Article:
Wednesday, September 18, 2013


KID-THING          B               
USA  (83 mi)  2012  d:  David Zellner  

David and Nathan Zellner may be the modern era’s answer to the Kuchar brothers, schlock kings of 60’s and 70’s underground films made for next to nothing, where they similarly began making basement movies in their own backyard as kids, where David went on to film school at the University of Texas in Austin before making films that exist “on the fringes of the indie world,” developing a kind of dark, absurdist humor, offbeat murder mysteries featuring wacky characters with weird accents, and a somewhat outsider’s view towards art.  Quoting from a John Rosenblatt article from The Texas Observer, The Zellner Brothers Embrace Awkwardness | The Texas Observer:

They got their first film, Flotsam/Jetsam, into Sundance in 2005 after several years of rejection, but that success sparked a remarkable run. There was the absurdist Southern Gothic Redemptitude in 2006, then 2007’s Aftermath on Meadowlark Lane, in which the brothers scream at each other on a country road while dressed as mariachis. Then came their first Sundance feature-length film, Goliath, in 2008, about a man who slowly unravels when his cat disappears. The short triptych Fiddlestixx followed in 2010, a sort of Technicolor Atari tribute to Samuel Beckett and Japanese variety shows starring a gibbon in a diaper. Then, in 2011, Sasquatch Birth Journal 2, which is, ostensibly, the quite literal video birth journal of a sasquatch.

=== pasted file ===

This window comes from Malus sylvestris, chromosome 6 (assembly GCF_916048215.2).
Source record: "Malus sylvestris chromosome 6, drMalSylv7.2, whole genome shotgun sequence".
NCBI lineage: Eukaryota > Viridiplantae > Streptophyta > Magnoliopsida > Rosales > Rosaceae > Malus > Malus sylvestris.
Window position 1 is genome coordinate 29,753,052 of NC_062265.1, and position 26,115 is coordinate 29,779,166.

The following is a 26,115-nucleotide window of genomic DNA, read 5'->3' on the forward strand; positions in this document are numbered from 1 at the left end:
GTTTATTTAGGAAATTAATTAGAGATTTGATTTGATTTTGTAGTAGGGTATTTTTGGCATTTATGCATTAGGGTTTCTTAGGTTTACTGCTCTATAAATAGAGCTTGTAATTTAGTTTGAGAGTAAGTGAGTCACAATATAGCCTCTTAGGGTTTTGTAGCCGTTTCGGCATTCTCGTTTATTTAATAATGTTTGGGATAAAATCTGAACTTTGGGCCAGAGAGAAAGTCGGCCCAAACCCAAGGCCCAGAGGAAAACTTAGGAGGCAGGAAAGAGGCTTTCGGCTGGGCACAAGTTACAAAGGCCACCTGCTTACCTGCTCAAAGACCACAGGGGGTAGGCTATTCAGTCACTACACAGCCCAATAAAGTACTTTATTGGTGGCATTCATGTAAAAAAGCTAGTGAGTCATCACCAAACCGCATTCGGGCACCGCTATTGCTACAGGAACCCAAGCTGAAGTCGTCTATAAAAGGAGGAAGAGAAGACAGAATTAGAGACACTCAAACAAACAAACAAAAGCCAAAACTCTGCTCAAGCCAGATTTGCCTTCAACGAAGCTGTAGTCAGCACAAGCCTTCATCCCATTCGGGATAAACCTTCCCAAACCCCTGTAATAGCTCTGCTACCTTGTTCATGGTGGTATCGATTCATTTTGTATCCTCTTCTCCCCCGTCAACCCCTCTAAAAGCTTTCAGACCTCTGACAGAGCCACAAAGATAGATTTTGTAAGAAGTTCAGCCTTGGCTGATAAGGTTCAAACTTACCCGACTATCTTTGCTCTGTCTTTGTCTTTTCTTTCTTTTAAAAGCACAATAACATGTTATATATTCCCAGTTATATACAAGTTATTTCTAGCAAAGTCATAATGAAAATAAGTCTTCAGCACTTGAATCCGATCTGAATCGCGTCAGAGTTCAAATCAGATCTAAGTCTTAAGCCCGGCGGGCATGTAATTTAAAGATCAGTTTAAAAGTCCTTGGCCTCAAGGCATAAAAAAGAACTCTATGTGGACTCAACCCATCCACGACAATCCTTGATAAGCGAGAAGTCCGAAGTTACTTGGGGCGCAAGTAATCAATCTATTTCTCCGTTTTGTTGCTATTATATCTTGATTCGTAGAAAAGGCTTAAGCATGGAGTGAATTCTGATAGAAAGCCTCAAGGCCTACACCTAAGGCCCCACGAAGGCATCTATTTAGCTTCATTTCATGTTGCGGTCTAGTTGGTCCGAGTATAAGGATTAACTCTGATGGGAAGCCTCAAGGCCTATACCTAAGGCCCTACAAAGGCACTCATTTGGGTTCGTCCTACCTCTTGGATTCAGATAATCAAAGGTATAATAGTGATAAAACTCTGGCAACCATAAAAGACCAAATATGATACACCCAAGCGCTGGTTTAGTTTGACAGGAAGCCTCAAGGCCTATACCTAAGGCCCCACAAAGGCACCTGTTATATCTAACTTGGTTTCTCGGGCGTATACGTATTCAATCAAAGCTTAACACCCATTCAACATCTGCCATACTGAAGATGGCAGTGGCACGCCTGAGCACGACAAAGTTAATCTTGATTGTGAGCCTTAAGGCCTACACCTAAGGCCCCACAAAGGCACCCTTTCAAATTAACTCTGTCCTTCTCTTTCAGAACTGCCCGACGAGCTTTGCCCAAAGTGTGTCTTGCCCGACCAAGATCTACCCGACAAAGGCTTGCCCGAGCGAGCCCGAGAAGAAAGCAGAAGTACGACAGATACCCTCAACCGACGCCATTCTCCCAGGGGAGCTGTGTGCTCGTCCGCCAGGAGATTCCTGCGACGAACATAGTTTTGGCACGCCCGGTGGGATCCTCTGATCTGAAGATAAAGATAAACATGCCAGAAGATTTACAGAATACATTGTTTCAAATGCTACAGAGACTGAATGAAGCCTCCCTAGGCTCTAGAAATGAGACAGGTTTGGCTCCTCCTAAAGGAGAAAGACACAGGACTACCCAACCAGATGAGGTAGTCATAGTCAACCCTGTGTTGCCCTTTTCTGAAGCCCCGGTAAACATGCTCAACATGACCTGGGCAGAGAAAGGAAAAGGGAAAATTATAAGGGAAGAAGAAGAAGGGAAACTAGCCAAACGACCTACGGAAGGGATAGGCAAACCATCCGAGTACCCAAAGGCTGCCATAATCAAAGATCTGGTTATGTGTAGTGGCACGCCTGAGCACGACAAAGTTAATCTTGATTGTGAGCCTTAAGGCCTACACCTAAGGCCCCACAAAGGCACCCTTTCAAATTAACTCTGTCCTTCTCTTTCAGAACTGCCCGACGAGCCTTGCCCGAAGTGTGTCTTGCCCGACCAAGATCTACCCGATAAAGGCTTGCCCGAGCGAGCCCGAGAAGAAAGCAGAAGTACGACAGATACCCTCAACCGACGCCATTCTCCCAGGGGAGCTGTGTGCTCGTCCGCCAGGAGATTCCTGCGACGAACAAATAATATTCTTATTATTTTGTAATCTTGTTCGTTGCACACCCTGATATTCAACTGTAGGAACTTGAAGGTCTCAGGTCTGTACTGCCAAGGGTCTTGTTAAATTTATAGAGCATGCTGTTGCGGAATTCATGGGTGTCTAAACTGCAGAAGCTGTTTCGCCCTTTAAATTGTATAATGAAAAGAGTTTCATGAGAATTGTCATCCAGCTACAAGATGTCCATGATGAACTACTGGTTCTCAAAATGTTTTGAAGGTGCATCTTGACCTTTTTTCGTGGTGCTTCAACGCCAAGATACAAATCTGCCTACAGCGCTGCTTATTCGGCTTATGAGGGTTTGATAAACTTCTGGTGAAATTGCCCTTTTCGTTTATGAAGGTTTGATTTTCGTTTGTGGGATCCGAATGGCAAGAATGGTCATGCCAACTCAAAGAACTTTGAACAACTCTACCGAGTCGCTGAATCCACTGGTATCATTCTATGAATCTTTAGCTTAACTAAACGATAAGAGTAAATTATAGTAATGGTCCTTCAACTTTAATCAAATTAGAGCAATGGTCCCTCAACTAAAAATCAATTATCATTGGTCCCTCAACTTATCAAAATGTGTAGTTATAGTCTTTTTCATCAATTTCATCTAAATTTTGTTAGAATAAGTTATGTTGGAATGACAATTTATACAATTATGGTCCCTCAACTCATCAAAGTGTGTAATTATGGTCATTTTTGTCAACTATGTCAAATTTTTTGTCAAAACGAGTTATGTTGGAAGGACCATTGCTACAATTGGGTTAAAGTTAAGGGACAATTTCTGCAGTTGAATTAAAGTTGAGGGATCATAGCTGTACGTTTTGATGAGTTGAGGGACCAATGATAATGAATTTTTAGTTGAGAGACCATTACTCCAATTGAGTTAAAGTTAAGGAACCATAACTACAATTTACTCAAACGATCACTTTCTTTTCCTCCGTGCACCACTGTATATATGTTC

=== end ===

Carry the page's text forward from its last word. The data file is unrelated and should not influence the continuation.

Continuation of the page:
This latest feature is something of a concept film, like something we might expect from the mischievous mind of British novelist Roald Dahl, a unique portrait of loneliness and a curious exploration into the twisted mind of an unsettled child who is largely raising herself.  With no backstory, no mother to speak of, and a father Marvin (Nathan Zellner, the director’s brother, who is also the cinematographer, producer, and sound designer) who is continually asleep, passed out from drinking, or preoccupied with his own affairs, 10-year old Annie (Sydney Aguirre) is free to roam the countryside at will as there is literally no one watching over her, where even when she’s at home she’s alone, so she spends every waking hour being bored, pissed off, strangely curious, mad at others, or acting as a tomboy, viewed as a troubled and rebellious child who acts inappropriately.  While she is in nearly every shot of the film, not once do we ever see this child smile.